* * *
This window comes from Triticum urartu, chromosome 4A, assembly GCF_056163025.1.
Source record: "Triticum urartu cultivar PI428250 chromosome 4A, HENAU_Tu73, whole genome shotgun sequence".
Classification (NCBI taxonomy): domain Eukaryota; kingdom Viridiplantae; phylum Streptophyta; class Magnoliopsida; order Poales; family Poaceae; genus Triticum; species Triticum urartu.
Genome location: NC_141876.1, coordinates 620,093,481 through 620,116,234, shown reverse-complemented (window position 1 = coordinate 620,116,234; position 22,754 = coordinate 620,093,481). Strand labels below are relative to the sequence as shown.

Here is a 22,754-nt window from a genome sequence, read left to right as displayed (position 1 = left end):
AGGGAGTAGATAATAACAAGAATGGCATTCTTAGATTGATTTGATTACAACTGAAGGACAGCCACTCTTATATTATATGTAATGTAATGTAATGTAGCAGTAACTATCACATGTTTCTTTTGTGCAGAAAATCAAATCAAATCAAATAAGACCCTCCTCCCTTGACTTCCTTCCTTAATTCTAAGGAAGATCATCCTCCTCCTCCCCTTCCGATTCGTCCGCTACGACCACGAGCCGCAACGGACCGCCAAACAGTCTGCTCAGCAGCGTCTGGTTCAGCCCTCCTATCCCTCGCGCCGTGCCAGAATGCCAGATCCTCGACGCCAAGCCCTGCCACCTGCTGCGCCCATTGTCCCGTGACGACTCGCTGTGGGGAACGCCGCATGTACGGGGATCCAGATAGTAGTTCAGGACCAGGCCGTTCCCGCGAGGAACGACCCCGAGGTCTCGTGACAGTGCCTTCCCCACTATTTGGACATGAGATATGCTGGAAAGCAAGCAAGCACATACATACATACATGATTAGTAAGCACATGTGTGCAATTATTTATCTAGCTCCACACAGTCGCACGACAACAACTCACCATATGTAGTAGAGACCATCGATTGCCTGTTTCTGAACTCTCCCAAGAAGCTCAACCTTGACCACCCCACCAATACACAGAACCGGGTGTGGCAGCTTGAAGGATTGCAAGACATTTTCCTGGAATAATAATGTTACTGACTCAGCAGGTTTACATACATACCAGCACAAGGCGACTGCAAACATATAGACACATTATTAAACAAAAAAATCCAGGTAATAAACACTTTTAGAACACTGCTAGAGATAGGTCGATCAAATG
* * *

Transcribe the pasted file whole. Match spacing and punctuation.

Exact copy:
This window comes from Triticum urartu, chromosome 4A, assembly GCF_056163025.1.
Source record: "Triticum urartu cultivar PI428250 chromosome 4A, HENAU_Tu73, whole genome shotgun sequence".
Classification (NCBI taxonomy): domain Eukaryota; kingdom Viridiplantae; phylum Streptophyta; class Magnoliopsida; order Poales; family Poaceae; genus Triticum; species Triticum urartu.
Genome location: NC_141876.1, coordinates 620,093,481 through 620,116,234, shown reverse-complemented (window position 1 = coordinate 620,116,234; position 22,754 = coordinate 620,093,481). Strand labels below are relative to the sequence as shown.

Here is a 22,754-nt window from a genome sequence, read left to right as displayed (position 1 = left end):
AGGGAGTAGATAATAACAAGAATGGCATTCTTAGATTGATTTGATTACAACTGAAGGACAGCCACTCTTATATTATATGTAATGTAATGTAATGTAGCAGTAACTATCACATGTTTCTTTTGTGCAGAAAATCAAATCAAATCAAATAAGACCCTCCTCCCTTGACTTCCTTCCTTAATTCTAAGGAAGATCATCCTCCTCCTCCCCTTCCGATTCGTCCGCTACGACCACGAGCCGCAACGGACCGCCAAACAGTCTGCTCAGCAGCGTCTGGTTCAGCCCTCCTATCCCTCGCGCCGTGCCAGAATGCCAGATCCTCGACGCCAAGCCCTGCCACCTGCTGCGCCCATTGTCCCGTGACGACTCGCTGTGGGGAACGCCGCATGTACGGGGATCCAGATAGTAGTTCAGGACCAGGCCGTTCCCGCGAGGAACGACCCCGAGGTCTCGTGACAGTGCCTTCCCCACTATTTGGACATGAGATATGCTGGAAAGCAAGCAAGCACATACATACATACATGATTAGTAAGCACATGTGTGCAATTATTTATCTAGCTCCACACAGTCGCACGACAACAACTCACCATATGTAGTAGAGACCATCGATTGCCTGTTTCTGAACTCTCCCAAGAAGCTCAACCTTGACCACCCCACCAATACACAGAACCGGGTGTGGCAGCTTGAAGGATTGCAAGACATTTTCCTGGAATAATAATGTTACTGACTCAGCAGGTTTACATACATACCAGCACAAGGCGACTGCAAACATATAGACACATTATTAAACAAAAAAATCCAGGTAATAAACACTTTTAGAACACTGCTAGAGATAGGTCGATCAAATG